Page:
As the fire increased in size and began to move further into the higher elevations towards Pinal Peak and Signal Peak, a structure protection group from the Type 3 team began working on the high ridge of the mountain to protect the 13 summer cabins and 32 communication towers.
Dozers made road improvements, crews removed “ladder fuels” (various size small and intermediate size trees that can carry fire into the canopy of larger trees), burned old thinning piles, placed water hoses around cabins and distributed portable tanks that would be filled from water tenders if needed. A helispot was set up in an open area near Pinal Peak.
Smoke was increasingly visible from Globe, particularly when an isolated tree would torch, but the fire continued to burn with low intensity through the pine and conifer understory of leaf litter, grasses, and small shrubs according to plan.
With the homes and communication towers at the top of the mountain prepped and protected, firefighters actively began bringing the fire down off the slope towards the north. As it backed down the mountain, they added fire to keep it even, ultimately trying to burn through the understory plants of the remaining 2800 acres of conifers.
As Andy Mandell explained at a community meeting, “We want to make sure that the fire does what we want it to do, which is keep it a low intensity fire.”
Weather is hotter, winds are higher
Conditions were changing rapidly as summer conditions approached. They felt they still had a few more days to move the fire through the remaining timber areas and stop it at the brush before the brush was available to burn.
Firefighters keep track of the potential burnability of live vegetation by determining the percentage fuel moisture. They collect and weigh a freshly collecting sample and then weigh it again after it has been dried in a special oven. This process used to take 24 hours, but with new technology, it can now be done in twenty minutes flat.
But fuel moisture alone doesn’t tell the whole story. Ambient weather conditions, seasonality, green-up, and other factors can directly or indirectly affect a plant’s ability to burn. So firefighters take it one step further and plug all of this data into a software program that generates something called the ERC, the Energy Release Component.
As of May 21, the brush vegetation (manzanita and scrub oak are the plants typically sampled) had a relatively low ERC, which meant it was still unavailable to burn.
But that didn’t last for long.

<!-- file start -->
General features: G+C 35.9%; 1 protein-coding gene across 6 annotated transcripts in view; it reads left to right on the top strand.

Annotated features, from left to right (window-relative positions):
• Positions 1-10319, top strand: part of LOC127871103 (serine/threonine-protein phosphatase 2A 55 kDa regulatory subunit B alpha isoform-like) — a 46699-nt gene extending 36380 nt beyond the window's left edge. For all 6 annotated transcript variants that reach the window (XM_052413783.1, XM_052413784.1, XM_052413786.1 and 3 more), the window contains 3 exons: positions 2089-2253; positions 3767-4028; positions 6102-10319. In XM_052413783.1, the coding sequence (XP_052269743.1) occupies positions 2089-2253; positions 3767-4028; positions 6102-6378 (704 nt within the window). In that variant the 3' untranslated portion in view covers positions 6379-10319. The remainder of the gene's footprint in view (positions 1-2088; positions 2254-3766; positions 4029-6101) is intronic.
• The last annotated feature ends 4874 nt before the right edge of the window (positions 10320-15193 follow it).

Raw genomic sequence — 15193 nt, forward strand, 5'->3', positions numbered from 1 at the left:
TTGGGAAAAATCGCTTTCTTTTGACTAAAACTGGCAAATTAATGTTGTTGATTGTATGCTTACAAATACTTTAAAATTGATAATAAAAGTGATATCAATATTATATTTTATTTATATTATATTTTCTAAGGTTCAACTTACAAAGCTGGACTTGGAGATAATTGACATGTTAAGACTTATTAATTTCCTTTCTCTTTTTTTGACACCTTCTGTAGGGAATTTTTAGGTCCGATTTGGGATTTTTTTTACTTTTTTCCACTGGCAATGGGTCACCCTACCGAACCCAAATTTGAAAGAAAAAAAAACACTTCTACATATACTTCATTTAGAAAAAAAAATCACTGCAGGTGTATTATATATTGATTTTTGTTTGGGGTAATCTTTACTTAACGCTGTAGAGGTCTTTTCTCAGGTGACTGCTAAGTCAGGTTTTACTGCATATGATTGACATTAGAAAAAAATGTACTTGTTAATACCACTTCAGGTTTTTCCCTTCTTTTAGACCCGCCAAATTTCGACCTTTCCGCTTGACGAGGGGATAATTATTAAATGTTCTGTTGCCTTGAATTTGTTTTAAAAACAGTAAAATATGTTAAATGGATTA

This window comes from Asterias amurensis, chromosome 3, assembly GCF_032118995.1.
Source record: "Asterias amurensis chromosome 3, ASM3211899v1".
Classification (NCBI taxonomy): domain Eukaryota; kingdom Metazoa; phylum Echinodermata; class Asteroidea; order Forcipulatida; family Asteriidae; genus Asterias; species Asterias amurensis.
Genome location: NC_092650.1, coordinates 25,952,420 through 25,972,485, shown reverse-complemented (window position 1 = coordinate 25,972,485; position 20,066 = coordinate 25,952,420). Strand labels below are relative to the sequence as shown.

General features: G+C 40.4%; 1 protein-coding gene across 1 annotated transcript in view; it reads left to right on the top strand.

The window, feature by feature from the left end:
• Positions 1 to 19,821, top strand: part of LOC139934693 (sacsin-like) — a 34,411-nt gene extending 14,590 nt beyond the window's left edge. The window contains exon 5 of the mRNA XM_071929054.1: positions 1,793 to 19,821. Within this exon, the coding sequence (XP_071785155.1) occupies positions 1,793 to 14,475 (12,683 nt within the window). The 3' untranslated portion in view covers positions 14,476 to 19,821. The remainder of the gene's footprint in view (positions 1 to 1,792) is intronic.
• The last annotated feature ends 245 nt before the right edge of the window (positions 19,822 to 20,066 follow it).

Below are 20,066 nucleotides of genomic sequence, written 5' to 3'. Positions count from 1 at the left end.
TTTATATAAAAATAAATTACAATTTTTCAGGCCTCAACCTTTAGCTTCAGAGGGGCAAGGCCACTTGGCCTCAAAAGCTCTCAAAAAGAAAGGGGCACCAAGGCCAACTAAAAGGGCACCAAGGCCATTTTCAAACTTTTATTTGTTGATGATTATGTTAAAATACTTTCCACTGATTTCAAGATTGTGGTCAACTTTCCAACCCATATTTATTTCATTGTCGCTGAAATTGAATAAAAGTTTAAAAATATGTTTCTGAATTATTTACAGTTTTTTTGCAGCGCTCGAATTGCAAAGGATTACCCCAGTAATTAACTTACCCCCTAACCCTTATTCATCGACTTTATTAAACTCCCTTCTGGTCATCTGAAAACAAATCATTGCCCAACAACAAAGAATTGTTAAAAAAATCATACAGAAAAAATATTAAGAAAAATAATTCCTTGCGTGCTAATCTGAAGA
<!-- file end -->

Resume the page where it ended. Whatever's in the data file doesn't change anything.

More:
The fire reaches a pivotal point
As wind and temperatures continued to rise on May 23, the fire made its first runs into the brush. Around 6 PM, a few pockets of half an acre to an acre were burning. An hour later, a sustained run of fire into the brush actively involved 75 -100 acres. Globe residents watched this unfold when they saw a thick plume of dark smoke suddenly rise up from the fire.
Technically speaking, brush is really interior chaparral, a vegetation type composed of numerous different evergreen species, but mostly dominated by mazanita, scrub oak, silktassel, and holly-leaf buckthorn. It is a true, fire-adapted plant community and benefits from being burned every 50 – 100 years. After a fire, it begins to recover almost as quickly as it burns.
In as little as two weeks, new shoots and leaves will emerge from the bases of the burned plants, even during the hottest and driest part of the year. The plants regrow so vigorously that within 10 years, it can look as if a fire never happened.
But when this brush vegetation is available to burn, the complexity of a fire changes. It can burn fiercely and unpredictably, and its change in status was a pivotal point in managing the Pinal fire.
A new team with more horsepower
After completing another complexity analysis, and considering fire duration, resources on the scene, anticipated fire behavior and expected weather, there was no question that a Type 1 Incident Management Team, the highest level of the National Incident Command System, needed to be brought in.
Jack Marvin and the Type 3 team managers wanted to hold the fire in check and keep it from growing by using water and fire retardant until the Type 1 Incident Management Team was in place, so they called in for aerial reinforcements.
By the next day, the sky was full of planes and helicopters. A huge, twin-prop Chinook helicopter was delivering water to the fire with a 2,000-gallon “Bambi bucket” that dangled from a 100-foot-long cable. An insect-like Sky Crane helicopter was busy hauling water back and forth inside a fixed tank that fit neatly inside a cut-out portion of its fuselage. Both were dipping their water from Blue Lake at the nearby Solitude Tailings.